Akyurek (Ph.D. ’17) – who completed his doctorate in January – still works in the Systems Energy Efficiency Laboratory of CSE Prof. Tajana Rosing (who has an adjunct appointment in Electrical and Computer Engineering, Akyurek’s previous department). Together they published their findings in a paper on “Optimal Distributed Nonlinear Battery Control” in the December 2016 issue of the IEEE Journal of Emerging and Selected Topics in Power Electronics*.
As the researchers noted in their article, energy storage systems enable on-demand dispatch of energy to compensate for volatility in the generation and consumption — supply and demand — for power. “Our optimal distributed battery control handles multiple batteries with low computational complexity,” they noted.
Compared to previous work, they used a higher-accuracy nonlinear battery model with only two percent error. “We show in a case study that optimal algorithms designed for a linear battery model induce an error of up to 60 percent in terms of cost reduction… [while] for the case of a constant load profile, we show that this error exceeds 150 percent,” said Akyurek.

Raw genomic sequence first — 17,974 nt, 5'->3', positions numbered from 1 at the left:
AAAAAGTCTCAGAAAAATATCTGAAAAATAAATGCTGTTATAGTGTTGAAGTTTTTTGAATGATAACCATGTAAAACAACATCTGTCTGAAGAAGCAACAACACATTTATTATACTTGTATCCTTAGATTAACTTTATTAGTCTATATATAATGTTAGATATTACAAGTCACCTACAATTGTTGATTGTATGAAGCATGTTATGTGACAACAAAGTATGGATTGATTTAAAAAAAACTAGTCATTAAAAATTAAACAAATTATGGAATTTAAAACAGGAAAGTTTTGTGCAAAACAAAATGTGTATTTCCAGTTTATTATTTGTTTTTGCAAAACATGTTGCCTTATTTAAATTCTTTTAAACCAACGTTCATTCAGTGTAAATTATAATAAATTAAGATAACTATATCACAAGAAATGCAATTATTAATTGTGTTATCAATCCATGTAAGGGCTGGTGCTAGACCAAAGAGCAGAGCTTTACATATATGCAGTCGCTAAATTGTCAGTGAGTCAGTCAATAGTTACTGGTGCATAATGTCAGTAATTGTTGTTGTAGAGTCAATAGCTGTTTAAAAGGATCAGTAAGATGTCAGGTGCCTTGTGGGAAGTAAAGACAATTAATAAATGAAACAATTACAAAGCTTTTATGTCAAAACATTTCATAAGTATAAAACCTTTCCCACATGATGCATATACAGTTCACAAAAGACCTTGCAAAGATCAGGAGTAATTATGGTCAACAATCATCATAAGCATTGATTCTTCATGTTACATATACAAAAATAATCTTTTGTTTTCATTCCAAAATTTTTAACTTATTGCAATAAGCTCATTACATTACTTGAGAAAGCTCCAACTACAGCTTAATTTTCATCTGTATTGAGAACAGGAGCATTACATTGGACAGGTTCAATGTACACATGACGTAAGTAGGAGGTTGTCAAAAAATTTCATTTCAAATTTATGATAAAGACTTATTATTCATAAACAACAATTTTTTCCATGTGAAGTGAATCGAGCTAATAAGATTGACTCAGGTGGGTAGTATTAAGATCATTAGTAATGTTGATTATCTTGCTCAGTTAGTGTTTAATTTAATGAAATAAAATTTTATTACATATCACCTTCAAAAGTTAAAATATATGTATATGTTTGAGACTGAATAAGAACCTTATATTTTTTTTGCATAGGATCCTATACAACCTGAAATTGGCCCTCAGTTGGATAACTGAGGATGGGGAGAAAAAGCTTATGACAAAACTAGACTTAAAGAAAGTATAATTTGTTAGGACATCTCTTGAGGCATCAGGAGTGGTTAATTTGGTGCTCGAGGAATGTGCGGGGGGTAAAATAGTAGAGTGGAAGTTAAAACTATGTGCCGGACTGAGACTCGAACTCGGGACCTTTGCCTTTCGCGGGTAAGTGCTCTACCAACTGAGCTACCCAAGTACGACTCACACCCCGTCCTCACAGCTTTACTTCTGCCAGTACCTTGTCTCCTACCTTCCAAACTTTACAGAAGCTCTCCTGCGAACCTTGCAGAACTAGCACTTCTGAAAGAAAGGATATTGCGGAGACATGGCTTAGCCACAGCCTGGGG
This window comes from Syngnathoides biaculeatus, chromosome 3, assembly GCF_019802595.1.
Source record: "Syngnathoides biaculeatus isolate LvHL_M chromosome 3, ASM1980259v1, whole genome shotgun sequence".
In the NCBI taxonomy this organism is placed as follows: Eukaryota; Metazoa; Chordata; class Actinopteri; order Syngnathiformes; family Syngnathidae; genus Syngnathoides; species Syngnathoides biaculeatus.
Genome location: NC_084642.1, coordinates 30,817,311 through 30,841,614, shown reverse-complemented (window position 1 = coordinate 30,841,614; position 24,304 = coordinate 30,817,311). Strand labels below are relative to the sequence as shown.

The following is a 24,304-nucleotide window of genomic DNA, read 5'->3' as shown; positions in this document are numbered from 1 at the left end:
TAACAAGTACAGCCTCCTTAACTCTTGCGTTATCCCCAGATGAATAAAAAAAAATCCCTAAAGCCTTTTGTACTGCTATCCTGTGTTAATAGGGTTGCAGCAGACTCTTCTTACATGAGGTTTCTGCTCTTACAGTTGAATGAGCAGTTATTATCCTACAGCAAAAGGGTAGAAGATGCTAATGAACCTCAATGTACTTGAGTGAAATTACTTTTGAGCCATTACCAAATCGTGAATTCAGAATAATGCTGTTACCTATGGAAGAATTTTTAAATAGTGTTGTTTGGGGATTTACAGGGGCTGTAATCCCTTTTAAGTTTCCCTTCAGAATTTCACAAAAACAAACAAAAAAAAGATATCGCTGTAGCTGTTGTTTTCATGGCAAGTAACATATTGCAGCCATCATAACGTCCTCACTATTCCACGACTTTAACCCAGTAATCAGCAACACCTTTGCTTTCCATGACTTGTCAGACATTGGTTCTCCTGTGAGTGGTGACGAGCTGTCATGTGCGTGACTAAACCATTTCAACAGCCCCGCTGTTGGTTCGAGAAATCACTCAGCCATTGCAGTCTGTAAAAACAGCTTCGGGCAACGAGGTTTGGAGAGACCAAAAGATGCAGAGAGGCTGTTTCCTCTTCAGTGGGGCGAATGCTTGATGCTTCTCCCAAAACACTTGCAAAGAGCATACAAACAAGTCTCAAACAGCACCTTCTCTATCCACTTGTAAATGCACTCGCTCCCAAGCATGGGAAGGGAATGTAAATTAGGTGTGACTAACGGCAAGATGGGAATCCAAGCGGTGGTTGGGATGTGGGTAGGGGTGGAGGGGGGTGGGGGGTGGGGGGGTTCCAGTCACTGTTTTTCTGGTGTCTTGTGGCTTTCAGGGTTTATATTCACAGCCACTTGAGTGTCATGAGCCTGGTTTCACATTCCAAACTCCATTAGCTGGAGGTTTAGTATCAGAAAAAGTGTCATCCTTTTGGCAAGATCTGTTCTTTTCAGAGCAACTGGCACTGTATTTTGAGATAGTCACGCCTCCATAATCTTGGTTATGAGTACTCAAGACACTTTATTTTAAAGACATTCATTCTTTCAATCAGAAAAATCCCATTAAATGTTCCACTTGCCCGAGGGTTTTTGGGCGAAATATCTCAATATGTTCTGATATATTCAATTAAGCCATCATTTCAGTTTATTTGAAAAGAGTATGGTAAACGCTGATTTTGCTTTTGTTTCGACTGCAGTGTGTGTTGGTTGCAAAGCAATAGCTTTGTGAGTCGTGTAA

Comparing the latest algorithm to the state-of-the-art load-following battery management technique, the new algorithm produced a 30 percent improvement in utility cost. Furthermore, the algorithm obtains the solution for multiple batteries in a decentralized way with guaranteed convergence.
Funding for the control research came from TerraSwarm, one of six centers of the Semiconductor Research Corporation’s STARnet program funded by the Defense Applied Research Projects Agency (DARPA), Microelectronics Advanced Research Corp. (MARCO) and DARPA-E (for Energy). SRC is backed by companies including Intel, IBM, Micron and Texas Instruments. Professor Rosing co-led TerraSwarm’s Smart Cities effort, on which Akyurek worked for three years until it ended in October 2015.